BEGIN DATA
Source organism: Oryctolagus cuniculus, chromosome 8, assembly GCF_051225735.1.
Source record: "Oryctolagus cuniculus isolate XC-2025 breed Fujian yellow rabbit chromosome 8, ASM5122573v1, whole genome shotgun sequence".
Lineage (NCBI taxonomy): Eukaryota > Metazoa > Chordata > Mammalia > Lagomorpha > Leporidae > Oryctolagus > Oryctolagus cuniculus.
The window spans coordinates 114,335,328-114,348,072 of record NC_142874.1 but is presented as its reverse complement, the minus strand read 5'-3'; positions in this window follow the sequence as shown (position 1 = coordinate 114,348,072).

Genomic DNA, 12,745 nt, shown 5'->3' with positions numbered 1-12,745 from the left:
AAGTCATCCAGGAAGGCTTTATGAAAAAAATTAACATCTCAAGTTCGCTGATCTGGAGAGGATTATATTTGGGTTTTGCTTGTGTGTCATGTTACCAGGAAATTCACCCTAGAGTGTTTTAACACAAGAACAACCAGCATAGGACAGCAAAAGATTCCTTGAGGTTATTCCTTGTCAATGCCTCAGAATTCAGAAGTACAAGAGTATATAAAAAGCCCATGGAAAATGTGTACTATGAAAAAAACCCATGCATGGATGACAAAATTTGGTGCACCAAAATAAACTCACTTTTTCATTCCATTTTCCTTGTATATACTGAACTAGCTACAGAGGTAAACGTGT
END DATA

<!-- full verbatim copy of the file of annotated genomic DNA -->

Source organism: Oryctolagus cuniculus, chromosome 8, assembly GCF_051225735.1.
Source record: "Oryctolagus cuniculus isolate XC-2025 breed Fujian yellow rabbit chromosome 8, ASM5122573v1, whole genome shotgun sequence".
Lineage (NCBI taxonomy): Eukaryota > Metazoa > Chordata > Mammalia > Lagomorpha > Leporidae > Oryctolagus > Oryctolagus cuniculus.
The window spans coordinates 114,335,328-114,348,072 of record NC_142874.1 but is presented as its reverse complement, the minus strand read 5'-3'; positions in this window follow the sequence as shown (position 1 = coordinate 114,348,072).

Genomic DNA, 12,745 nt, shown 5'->3' with positions numbered 1-12,745 from the left:
AAGTCATCCAGGAAGGCTTTATGAAAAAAATTAACATCTCAAGTTCGCTGATCTGGAGAGGATTATATTTGGGTTTTGCTTGTGTGTCATGTTACCAGGAAATTCACCCTAGAGTGTTTTAACACAAGAACAACCAGCATAGGACAGCAAAAGATTCCTTGAGGTTATTCCTTGTCAATGCCTCAGAATTCAGAAGTACAAGAGTATATAAAAAGCCCATGGAAAATGTGTACTATGAAAAAAACCCATGCATGGATGACAAAATTTGGTGCACCAAAATAAACTCACTTTTTCATTCCATTTTCCTTGTATATACTGAACTAGCTACAGAGGTAAACGTGT